“The Coastal Conservancy plays a vital role in achieving the State’s goals for biodiversity, climate resilience, and equitable access to California’s natural wonders. Amy has proven herself as an exceptional leader at the Coastal Conservancy already and I could not be more excited for her to take the reins at this key agency.” said California’s Natural Resources Secretary Wade Crowfoot

Each year, the State Coastal Conservancy issues tens of millions of dollars in grants to non-profit organizations, public agencies, and tribes for projects that restore and protect the California coast, increase public access to it, and increase communities’ resilience to climate change. In addition to its annual appropriations from Natural Resource Bonds, on September 23, 2021, Governor Newsom signed a budget bill that includes a total of $500 million for coastal resilience to be appropriated to the Conservancy in Fiscal Years 2022-23 and 2023-24. The Executive Officer and staff of the Conservancy also manage the work of the San Francisco Bay Restoration Authority, which allocates approximately $25 million each year for restoration projects on the San Francisco Bay shoreline.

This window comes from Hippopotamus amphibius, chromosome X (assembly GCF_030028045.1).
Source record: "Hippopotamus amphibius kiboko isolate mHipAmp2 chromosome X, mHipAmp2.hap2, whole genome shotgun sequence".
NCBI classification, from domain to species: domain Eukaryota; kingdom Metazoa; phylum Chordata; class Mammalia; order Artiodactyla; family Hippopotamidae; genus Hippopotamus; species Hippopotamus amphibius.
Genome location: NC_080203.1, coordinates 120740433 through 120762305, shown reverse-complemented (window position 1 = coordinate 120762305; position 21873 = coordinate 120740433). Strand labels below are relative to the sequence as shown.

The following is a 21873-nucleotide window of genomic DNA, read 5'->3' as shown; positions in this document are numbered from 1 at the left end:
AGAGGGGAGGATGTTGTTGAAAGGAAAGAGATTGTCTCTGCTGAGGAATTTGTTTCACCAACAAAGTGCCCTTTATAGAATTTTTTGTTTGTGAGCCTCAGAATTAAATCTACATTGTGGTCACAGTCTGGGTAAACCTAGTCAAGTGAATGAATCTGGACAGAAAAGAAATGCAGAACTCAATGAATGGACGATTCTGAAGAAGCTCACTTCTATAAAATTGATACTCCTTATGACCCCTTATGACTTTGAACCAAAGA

“We’re thrilled for Amy to serve as the Executive Officer at the Conservancy,” said Doug Bosco, Chair of the State Coastal Conservancy’s Board, “The Board and I know Amy as a dedicated and collaborative leader with an exceptional track record of delivering complex projects. She will bring her energy and enthusiasm to this role, and a clear vision for what this agency can achieve.”

Ms. Hutzel has been with the State Coastal Conservancy for over 20 years, serving as Deputy Executive Officer, Bay Area Program Manager, and Project Manager. Prior to joining the Conservancy, she worked at Save The Bay and the US Fish and Wildlife Service.